Two subtypes of B cells are named from their site of secondary maturation. Follicular B cells mature in the follicles of the lymphoid organs, their main functions are antigen presentation and T-dependent signaling.

Marginal zone B cells (MZB) are located within the marginal zones of the spleen but also inhabit a variety of lymph nodes and glands, these cells are capable of T-independent responses as well as T-dependent. MZB is highly sensitive to low concentrations of foreign antigens and can differentiate into plasma cells in the presence of IL-2 and IL-10 cytokines.

Memory B cells differentiate from activated B cells and are classified based on their expression profiles among other factors. They are generated upon the conclusion of the immune response as mediated by regulatory B cells. Regulatory B cells act similarly to Treg in the expression of cytokines and chemokines to modulate the inflammatory response and prevent uncontrolled reactions. IL-10 specifically is released to inhibit the release of pro-inflammatory cytokines and encourage the differentiation of T cells into Treg cells.

B and T cells are similar in a variety of ways, both are lymphocytes that are involved in the adaptive immune response and differentiate into memory and regulatory cells. However, they are fundamentally different in their ability to respond to pathogenic insults.

T cells facilitate a primary response and are key in activation of B cells and macrophage recruitment, whereas B cells retain most of the immunological memory, partake in activation, and are more able to respond independently of other cells.

Despite being morphologically indistinct, the functions these cells are capable of are complex and are key to understanding cases wherein these interactions are dysfunctional.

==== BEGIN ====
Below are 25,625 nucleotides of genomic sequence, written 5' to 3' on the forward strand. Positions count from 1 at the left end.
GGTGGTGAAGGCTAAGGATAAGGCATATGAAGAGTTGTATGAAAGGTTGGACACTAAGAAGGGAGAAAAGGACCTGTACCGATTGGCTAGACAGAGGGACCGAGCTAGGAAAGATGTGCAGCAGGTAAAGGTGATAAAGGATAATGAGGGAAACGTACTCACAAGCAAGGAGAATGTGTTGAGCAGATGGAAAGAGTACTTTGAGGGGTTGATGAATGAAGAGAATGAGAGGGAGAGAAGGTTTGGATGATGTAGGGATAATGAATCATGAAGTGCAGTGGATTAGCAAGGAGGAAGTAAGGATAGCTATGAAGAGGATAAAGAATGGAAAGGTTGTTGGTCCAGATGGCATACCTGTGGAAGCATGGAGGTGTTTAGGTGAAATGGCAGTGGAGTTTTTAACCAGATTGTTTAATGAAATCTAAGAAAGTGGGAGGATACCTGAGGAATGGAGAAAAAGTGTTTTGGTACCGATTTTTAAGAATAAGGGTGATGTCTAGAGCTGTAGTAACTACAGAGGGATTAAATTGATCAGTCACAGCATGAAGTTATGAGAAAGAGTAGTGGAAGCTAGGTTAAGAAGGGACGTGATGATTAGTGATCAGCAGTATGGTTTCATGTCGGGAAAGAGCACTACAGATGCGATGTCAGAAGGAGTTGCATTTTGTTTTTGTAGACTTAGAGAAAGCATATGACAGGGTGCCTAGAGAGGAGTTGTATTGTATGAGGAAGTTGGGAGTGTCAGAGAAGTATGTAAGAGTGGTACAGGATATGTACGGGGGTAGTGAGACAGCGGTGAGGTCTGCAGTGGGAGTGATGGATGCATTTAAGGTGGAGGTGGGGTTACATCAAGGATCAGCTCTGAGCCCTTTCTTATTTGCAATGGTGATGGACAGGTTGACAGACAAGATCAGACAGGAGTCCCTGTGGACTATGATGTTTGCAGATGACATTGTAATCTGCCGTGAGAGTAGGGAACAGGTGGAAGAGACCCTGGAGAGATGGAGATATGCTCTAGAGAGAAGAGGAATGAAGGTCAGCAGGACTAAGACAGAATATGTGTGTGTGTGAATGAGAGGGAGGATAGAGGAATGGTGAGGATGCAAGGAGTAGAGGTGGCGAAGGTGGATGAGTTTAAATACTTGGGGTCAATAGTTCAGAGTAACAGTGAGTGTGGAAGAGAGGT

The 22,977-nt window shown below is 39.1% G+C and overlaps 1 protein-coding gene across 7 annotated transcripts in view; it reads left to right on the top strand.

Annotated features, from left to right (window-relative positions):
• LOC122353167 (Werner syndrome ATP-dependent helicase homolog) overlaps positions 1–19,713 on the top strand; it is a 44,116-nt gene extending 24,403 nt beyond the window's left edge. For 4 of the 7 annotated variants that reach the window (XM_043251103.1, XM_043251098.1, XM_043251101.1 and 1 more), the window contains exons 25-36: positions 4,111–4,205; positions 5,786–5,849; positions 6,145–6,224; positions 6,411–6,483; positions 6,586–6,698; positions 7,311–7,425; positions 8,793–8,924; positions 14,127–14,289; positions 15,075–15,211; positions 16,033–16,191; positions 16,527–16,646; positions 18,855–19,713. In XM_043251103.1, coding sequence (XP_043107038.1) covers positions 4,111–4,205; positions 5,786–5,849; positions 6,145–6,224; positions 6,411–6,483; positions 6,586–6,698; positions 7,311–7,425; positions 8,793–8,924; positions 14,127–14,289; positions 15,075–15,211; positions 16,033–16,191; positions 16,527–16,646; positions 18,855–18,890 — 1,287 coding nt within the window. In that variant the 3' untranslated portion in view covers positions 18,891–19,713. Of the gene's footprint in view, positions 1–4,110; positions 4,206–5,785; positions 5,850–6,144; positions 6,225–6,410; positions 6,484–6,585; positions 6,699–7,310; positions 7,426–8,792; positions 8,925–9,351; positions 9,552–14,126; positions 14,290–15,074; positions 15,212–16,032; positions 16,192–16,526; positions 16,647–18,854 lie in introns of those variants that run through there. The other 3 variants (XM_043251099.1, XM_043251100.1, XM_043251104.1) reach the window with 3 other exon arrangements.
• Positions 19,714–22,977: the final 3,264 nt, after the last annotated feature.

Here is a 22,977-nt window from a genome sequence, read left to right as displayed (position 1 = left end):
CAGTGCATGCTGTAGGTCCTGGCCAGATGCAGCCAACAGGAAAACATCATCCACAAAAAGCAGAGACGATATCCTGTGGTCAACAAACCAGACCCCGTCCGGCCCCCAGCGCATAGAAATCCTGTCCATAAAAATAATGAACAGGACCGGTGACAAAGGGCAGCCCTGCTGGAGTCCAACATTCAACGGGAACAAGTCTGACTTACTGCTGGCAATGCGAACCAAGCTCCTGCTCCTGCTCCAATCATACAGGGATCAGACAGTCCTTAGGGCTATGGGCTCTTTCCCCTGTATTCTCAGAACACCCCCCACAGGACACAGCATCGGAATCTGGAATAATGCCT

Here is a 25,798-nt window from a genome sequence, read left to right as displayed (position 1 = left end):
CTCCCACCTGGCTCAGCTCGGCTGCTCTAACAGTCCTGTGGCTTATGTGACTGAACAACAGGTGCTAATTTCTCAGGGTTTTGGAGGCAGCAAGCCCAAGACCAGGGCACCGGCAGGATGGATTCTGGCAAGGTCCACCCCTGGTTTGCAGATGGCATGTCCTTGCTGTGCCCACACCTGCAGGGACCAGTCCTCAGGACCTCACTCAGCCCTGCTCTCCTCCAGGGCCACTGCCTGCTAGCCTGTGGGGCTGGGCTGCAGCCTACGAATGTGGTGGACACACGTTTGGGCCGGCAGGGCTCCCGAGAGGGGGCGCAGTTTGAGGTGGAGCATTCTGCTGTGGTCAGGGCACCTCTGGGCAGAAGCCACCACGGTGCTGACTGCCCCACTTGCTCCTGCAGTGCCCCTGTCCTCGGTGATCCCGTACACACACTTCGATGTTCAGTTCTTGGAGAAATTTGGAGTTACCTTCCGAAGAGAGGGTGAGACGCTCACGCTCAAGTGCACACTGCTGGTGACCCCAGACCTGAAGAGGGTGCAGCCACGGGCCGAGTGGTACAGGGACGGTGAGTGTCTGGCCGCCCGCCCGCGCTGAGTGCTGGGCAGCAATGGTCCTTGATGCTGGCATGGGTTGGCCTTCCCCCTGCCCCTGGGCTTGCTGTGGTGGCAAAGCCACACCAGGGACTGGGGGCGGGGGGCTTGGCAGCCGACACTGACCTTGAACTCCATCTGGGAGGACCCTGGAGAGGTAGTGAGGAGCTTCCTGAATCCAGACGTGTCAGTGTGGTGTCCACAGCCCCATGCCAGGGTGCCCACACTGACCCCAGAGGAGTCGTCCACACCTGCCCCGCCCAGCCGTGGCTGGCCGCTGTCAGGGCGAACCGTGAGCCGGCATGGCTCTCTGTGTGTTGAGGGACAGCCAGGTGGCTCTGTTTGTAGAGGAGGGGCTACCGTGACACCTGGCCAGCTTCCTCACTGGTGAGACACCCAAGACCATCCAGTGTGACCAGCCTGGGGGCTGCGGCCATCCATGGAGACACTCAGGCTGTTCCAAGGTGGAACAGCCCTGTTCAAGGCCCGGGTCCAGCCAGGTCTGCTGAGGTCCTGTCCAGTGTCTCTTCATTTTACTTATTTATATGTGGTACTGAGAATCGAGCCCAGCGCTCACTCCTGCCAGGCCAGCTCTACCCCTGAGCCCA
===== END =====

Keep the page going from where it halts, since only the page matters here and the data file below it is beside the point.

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  • Kumar BV, Connors TJ, Farber DL. Human T Cell Development, Localization, and Function throughout Life. Immunity. 2018;48(2):202-213. doi:10.1016/j.immuni.2018.01.007
  • Regulation of T cell expansion by antigen presentation dynamics, Andreas Mayer, Yaojun Zhang, Alan S. Perelson, Ned S. Wingreen Proceedings of the National Academy of Sciences Mar 2019, 116 (13) 5914-5919; DOI: 10.1073/pnas.1812800116
  • McKinstry KK, Strutt TM, Swain SL. Regulation of CD4+ T-cell contraction during pathogen challenge. Immunol Rev. 2010;236:110-124. doi:10.1111/j.1600-065X.2010.00921.x
  • Crespo J, Sun H, Welling TH, Tian Z, Zou W. T cell anergy, exhaustion, senescence, and stemness in the tumor microenvironment. Curr Opin Immunol. 2013;25(2):214-221. doi:10.1016/j.coi.2012.12.003
  • Hoffman W, Lakkis FG, Chalasani G. B Cells, Antibodies, and More. Clin J Am Soc Nephrol. 2016;11(1):137-154. doi:10.2215/CJN.09430915

Further Reading

Last Updated: Nov 23, 2020

Aleya Menon

Written by

Aleya Menon

Aleya graduated from the University of Sheffield in 2019 with a BSc in Biomedical Science and in 2020 with an MSc in Clinical Neurology. Within her university career she has undertaken notable projects such as her undergraduate dissertation observing the effect of Nav1.7 channel overexpression on the motility of non-metastatic cancer cell lines with experience in cell culturing, transgenesis, and immunofluorescence.